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“The war is likely to stall the post-pandemic recovery in international tourism, which was already anaemic from ongoing COVID-19 disruptions. A further intensification of geopolitical tensions could trigger a renewed decline in international tourism, which would likely be akin to the sharp fall and subsequent weak recovery from 9/11,” it noted.

COMMODITY TRADE 

The IMF says that broad supply-chain disturbance, in addition to increasing fuel prices, may also be resulting. Disruptions, sanctions and higher commodity prices also bear the potential of troubling global value chains. This may aggravate the ongoing strains and add to lengthen delivery times and high production costs for manufacturers across the globe, World Bank’s report mentioned.  

Although Russia and Ukraine combined account for less than 3% of global exports and less than 2% of global imports, the financial body adds, that the conflict and following sanctions have unravelled trade connectivity by disrupting transit routes, particularly for maritime container shipping and air freight traffic. Further, higher fuel prices and insurance premiums have pushed up shipping costs.  

Supply chains for high-value goods and critical components, including those of automotive and electronics, particularly bore the force of interference in the trade corridor between Europe and Asia. World Bank said the war has cut off European carmakers from supplying key parts such as wiring systems produced in Ukraine. This has stopped some assembly lines. Bottlenecks have also affected industries including food, construction, petrochemical and transport.

ENERGY TRADE 

Energy is the “main spillover channel” for Europe, with Russia being an important provider of natural gas. The World Bank stated that the price rise for European natural gas has been extremely sharp because of their restricted extra capacity, plus that of import and export terminals, and the limitation that natural gas must be transported as liquified natural gas. 

According to the IMF, economies relying on oil imports would see wider fiscal and trade deficits along with more inflation pressure. However, exporters in the Middle East and Africa may benefit from higher prices. In the long term, the war may fundamentally alter the global economic and geopolitical order should there be a recompose of supply chains, decentralization of payment networks, shifts in energy trade and countries rethink reserve currency holdings, it said.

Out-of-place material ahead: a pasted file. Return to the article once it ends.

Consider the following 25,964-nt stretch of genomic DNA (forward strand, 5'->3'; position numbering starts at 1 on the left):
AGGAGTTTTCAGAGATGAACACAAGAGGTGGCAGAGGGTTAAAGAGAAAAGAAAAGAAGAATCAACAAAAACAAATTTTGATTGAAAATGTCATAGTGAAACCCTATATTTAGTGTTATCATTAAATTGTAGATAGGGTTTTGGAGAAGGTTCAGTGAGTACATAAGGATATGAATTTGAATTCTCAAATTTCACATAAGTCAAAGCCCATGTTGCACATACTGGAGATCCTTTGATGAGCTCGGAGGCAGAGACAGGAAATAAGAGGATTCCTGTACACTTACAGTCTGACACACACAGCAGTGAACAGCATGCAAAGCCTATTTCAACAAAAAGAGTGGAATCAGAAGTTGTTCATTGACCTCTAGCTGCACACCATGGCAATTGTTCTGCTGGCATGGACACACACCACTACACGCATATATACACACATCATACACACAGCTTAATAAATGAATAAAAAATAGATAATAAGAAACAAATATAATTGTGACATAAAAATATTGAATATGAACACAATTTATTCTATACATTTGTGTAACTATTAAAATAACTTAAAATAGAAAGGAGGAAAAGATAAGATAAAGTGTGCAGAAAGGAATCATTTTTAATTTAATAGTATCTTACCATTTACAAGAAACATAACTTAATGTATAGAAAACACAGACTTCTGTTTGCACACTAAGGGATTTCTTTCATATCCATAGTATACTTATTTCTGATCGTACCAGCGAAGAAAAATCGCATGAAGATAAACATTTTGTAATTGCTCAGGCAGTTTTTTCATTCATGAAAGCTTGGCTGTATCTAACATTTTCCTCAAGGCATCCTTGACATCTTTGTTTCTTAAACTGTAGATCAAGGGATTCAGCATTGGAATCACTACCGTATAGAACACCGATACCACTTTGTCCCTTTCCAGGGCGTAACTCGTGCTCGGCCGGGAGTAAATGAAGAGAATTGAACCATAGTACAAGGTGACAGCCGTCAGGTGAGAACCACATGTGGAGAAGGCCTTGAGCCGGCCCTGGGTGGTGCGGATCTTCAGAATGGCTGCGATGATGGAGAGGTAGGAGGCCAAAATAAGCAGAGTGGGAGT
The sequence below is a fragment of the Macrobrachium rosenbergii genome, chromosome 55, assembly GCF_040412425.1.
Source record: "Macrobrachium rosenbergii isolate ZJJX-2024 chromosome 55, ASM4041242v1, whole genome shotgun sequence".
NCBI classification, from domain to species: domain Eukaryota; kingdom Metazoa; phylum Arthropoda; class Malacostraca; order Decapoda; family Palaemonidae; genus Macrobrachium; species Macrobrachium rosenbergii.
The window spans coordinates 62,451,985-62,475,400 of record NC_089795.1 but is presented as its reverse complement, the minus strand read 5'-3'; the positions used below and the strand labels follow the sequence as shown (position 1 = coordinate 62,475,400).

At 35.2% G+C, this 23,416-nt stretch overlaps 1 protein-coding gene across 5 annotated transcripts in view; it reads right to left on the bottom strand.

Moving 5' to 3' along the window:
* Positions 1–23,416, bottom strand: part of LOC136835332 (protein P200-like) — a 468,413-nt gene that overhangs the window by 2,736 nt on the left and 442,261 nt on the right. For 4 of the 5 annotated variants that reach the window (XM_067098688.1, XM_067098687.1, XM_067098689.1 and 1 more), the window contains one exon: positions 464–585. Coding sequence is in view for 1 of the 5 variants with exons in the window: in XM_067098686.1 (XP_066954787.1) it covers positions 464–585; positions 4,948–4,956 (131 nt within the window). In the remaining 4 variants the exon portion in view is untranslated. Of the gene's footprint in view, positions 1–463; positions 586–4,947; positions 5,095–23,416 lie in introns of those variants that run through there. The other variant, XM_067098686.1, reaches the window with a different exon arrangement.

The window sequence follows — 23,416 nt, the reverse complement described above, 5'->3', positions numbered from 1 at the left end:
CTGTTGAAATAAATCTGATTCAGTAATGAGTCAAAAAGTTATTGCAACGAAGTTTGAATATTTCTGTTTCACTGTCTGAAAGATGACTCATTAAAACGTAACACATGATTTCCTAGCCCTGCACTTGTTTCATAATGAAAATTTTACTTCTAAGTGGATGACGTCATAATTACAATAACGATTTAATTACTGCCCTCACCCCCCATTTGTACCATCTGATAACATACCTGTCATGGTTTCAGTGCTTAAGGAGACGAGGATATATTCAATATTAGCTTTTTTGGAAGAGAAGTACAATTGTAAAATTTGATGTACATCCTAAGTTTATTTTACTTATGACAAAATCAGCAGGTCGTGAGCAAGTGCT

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During the ongoing tensions, unwillingness to buy Russian caused the price of Urals to trade at a discount of more than $20/bbl. in comparison to brent. “By late March, the price of Brent crude oil eased somewhat, to above $100/bbl., with the price falling after the United States announced plans to release from its reserves about 1 million barrels of oil per day over a period of six months,” World Bank states. On Monday, Brent crude fell 3% to below $100 for each barrel.  

According to the International Energy Agency, “Oil prices were already rising prior to the war alongside a rebound in demand that accompanied the global economic recovery and after supply concerns remerged when OPEC+ production fell short of expectations amid limited spare capacity”.

DEBT RESERVICING AND FINANCE  

In March, World Bank pointed to the existence of high debt among emerging markets and developing economies. As per its estimates, these economies account for about 40% of the global GDP. The dilemma for policymakers was to trade between containing inflation and preserving economic recovery post-pandemic. 

It added the geopolitical tensions “darkened the outlook” for developing countries that are major commodity importers or dependent on tourism or remittances. Citing the situation across Africa, it elaborated, that external borrowing costs are rising with bond spreads up by an average of 20 basis points. 

Further, the calculus has suddenly changed for countries with high debt, limited reserves and payments due in the near term, for example, Sri Lanka which was considering IMF funding to service its debt burden.  

Financial spill-overs are most likely to be felt in advanced economies with exposure to Russian financial assets, including some Italian, French and Austrian banks, according to World Bank. Their exposure to the sanctioned country’s economy is through business ties and local presence. “As a result, European bank stocks lost more than a fifth of their value since the onset of the war, but high capital adequacy and liquidity ratios have cushioned the impact,” the same report noted.  

https://www.cnbc.com/2022/04/21/from-food-to-inflation-the-russia-ukraine-war-has-a-global-impact.html